SUNDRE — In response to a service gap identified as a result of an extensive community needs assessment conducted by Greenwood Neighbourhood Place Society, plans to repurpose some space into a youth drop-in centre are underway.
“I believe a lot of people have hoped for something like this in Sundre,” said Sari Werezak, the society’s executive director.
“In our Sundre and area social needs assessment community study, we heard a lot of comments regarding mental health and the youth needing more supports and things to do. The respondents told us this was important, and this is our response to that,” Werezak wrote by email in response to questions.
Although still in the early planning stages, a home for the youth centre has tentatively been established close the downtown core about a block north of the Highway 27-Main Avenue traffic lights, she said.
“The former Centre Street Video is the proposed location, of course pending approval of all (town) permits. There are a lot of safety requirements that must be met,” she said.
But the location undeniably boasts potential.
“Planners imagine a permanent patio on the north side to increase usable space,” she said.
Plus, with Canadian Pizza Unlimited just a few doors down and the Backwood Bakery & Cafe across the street, the space would also give youth a convenient place in close proximity to many nearby amenities. However, there’s more to the initiative than merely providing youth with a location they can hang out at and call their own, she said.
“Our goal is mentorship,” she said.
Although not immediately able to disclose the project’s potential tab, Werezak said, “It’s going to cost a lot in the first year. I would say the loftier goal is to expand someday, and of course all depends on how much can be raised through grants and donations.”
The society’s successful application for a rural mental health project grant through the Canadian Mental Health Association, as well as Pieridae Energy, helped roll the ball forward, she said.
“That is going to help us start the youth centre.”
But since grants don’t typically cover renovation expenses, cost-saving opportunities will also be investigated and considered, such as seeking out lightly-used and reasonable quality second hand furniture. Ideally, the finished centre’s atmosphere will be reminiscent of a cafe, she said.
“We are looking for help with all of this and I am confident this community will come up with some great fundraisers to get these kids a safe and positive place to go with a wide variety of things to do that will attract a wide audience (and generate) participation. We all know it’s needed, and we have strong leadership and a great start to programs planned.”
An information night was scheduled for Tuesday, May 18 at the Greenwood Campground’s gazebo to share ways and ideas people can support the endeavour. Any adolescents between the ages of 14 and 19 who are so inclined to get involved are invited to join a youth advisory committee and may call Cherie Johnson, youth coordinator, at GNP’s office, she said.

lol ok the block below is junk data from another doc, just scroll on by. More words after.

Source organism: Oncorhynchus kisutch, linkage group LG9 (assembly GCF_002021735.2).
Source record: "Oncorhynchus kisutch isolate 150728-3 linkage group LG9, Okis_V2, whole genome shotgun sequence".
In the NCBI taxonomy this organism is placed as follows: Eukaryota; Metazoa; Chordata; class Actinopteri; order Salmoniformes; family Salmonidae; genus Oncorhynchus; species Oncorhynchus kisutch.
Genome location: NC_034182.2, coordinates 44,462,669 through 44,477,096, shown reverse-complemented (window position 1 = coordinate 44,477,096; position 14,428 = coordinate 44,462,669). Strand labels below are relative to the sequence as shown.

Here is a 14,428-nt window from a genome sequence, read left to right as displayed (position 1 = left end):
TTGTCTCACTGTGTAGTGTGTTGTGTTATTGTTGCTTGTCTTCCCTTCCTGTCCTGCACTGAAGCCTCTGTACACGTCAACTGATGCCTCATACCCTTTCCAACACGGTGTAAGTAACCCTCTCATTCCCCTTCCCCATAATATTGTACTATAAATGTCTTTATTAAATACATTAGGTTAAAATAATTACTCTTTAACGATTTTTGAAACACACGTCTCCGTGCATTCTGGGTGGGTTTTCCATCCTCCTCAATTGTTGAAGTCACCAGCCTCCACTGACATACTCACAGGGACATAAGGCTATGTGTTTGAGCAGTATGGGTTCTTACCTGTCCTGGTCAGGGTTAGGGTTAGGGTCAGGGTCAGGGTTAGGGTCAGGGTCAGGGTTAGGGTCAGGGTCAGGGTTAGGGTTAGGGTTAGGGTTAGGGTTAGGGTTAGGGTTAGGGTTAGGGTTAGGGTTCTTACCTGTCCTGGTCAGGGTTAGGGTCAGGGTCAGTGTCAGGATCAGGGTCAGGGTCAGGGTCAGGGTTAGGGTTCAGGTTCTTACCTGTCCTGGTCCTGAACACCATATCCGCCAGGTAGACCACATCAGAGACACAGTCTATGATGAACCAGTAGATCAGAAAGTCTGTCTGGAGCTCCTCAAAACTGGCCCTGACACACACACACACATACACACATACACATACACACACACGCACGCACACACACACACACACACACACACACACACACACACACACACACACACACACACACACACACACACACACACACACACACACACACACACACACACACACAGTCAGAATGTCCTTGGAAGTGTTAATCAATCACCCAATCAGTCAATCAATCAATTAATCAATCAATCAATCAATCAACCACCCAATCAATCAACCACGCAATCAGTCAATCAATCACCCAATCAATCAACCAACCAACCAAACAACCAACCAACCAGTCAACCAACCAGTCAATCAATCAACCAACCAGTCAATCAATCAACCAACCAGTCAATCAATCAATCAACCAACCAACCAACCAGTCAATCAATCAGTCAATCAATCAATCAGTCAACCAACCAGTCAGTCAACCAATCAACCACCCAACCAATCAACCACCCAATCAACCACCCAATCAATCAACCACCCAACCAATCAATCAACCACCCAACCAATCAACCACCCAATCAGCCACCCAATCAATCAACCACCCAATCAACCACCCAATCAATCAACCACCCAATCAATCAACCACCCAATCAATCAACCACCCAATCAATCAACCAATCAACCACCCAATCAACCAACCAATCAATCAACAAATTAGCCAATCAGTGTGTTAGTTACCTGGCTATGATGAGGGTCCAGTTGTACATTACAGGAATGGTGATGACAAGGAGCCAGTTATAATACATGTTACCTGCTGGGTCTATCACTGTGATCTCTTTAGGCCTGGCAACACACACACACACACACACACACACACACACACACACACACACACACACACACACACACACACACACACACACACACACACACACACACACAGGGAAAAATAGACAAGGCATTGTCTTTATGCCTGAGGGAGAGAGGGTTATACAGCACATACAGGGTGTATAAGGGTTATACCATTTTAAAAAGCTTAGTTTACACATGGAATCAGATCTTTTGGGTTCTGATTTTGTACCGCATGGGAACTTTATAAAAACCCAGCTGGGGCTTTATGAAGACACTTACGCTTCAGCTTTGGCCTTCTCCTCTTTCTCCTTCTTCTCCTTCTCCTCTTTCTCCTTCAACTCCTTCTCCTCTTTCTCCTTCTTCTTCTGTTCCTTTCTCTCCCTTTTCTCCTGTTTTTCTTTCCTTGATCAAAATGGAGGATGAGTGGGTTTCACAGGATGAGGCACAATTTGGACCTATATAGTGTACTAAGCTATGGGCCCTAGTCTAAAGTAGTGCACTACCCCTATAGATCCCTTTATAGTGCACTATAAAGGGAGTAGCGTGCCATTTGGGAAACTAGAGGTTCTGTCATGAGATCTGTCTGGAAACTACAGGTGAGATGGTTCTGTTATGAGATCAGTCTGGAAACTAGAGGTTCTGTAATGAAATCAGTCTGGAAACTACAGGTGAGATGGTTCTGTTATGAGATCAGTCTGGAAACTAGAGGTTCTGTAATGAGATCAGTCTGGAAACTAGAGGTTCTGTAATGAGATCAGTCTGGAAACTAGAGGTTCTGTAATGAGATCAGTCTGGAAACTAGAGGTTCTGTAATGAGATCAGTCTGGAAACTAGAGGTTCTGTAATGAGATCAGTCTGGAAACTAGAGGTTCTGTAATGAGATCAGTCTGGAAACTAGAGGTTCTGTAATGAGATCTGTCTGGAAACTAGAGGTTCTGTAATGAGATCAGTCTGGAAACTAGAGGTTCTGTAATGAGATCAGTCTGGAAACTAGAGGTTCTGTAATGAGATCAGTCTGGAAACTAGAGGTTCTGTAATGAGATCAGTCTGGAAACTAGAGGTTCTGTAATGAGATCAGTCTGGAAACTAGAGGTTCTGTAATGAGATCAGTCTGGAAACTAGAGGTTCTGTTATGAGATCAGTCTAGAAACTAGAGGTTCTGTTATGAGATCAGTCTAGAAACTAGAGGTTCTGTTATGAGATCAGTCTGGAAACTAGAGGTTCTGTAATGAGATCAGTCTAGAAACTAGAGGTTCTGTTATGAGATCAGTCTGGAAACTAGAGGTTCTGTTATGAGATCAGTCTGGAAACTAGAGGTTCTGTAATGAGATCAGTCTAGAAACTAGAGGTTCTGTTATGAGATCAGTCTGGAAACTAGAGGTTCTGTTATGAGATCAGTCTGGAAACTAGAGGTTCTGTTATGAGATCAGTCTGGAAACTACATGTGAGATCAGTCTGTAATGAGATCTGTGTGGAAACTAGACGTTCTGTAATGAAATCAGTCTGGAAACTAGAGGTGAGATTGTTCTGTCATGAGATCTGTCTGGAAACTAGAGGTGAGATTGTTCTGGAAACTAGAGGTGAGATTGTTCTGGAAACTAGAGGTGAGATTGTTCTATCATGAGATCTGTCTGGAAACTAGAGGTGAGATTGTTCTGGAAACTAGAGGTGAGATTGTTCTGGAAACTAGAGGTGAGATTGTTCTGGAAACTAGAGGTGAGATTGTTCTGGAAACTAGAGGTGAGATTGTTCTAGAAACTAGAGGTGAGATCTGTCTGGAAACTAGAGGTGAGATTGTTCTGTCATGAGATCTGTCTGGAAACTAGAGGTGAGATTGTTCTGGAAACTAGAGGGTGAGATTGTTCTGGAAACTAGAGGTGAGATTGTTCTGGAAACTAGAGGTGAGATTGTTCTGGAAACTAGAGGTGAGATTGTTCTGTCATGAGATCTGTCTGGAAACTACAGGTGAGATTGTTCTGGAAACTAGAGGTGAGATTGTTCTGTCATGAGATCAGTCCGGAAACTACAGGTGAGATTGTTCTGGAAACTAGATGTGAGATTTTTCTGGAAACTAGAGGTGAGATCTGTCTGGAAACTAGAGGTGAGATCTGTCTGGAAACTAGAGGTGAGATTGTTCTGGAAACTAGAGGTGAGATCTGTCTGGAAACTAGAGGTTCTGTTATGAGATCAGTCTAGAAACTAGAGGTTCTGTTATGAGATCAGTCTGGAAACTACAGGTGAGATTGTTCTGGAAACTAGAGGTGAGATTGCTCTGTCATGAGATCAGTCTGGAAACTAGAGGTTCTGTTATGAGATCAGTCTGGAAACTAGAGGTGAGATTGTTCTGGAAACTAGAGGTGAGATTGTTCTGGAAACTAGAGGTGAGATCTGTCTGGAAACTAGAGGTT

“We are still in the process of forming a Youth Advisory Team consisting primarily of young people who want to help develop this place for them and their peers,” she said.
“Their involvement is key every step of the way — their input in what they want to see it become means they will have a lot of ownership.”
Throughout the course of the community needs assessment, a youth survey received more than 200 responses with thoughtful and challenging comments, she said.
A timeline in the face of the pandemic’s third and worst wave in Alberta to date remains elusive.
While Werezak would like to have a soft launch later this summer in September, she isn’t certain that will be possible because of the unpredictability of the pandemic. At the latest, she hopes programs could be underway by December, which would at least offer the one benefit of additional time to prepare for the eventual launch.
Meanwhile, she said Russ Klassen, who works for Shaw, has been appointed as the centre's program director.
“He has 25 years of experience leading youth with youth groups, summer camps, coaching,” she said, adding volunteers who will be lending a hand once the centre opens will be screened and trained.
At some point in the near future, Werezak said she also expects a kind of naming contest for the centre.
“We hope the youth themselves can help name it,” she said.
Once up and running, the centre will be powered by the Youth Enrichment Project under GNP as well as Sundre Family and Community Support Services, and additional grant applications are going to be submitted to United Way of Central Alberta, the provincial government, as well as a private funder, she said.
“We anticipate being successful in efforts to sustain the centre.”
Call the society’s office at 403-638-1011 for more information or to get involved.
Werezak sought to emphasize the importance of community involvement, and called “really exciting” a growing list of individuals who want to pitch in by any means they can — materials, labour, equipment, and of course financially.
“We need lots of sponsors to make this happen,” she said.
“As we await further governing approvals, we continue to be hard at work gathering further community support, dreaming of future programs, contacting stakeholders both in renovations as well as programming, continued advertising and forming a youth advisory committee,” she said.
“We trust that this is an accurate reflection of the desires of the community and as such will create a natural buzz as we continue to solidify plans and gather continued support.”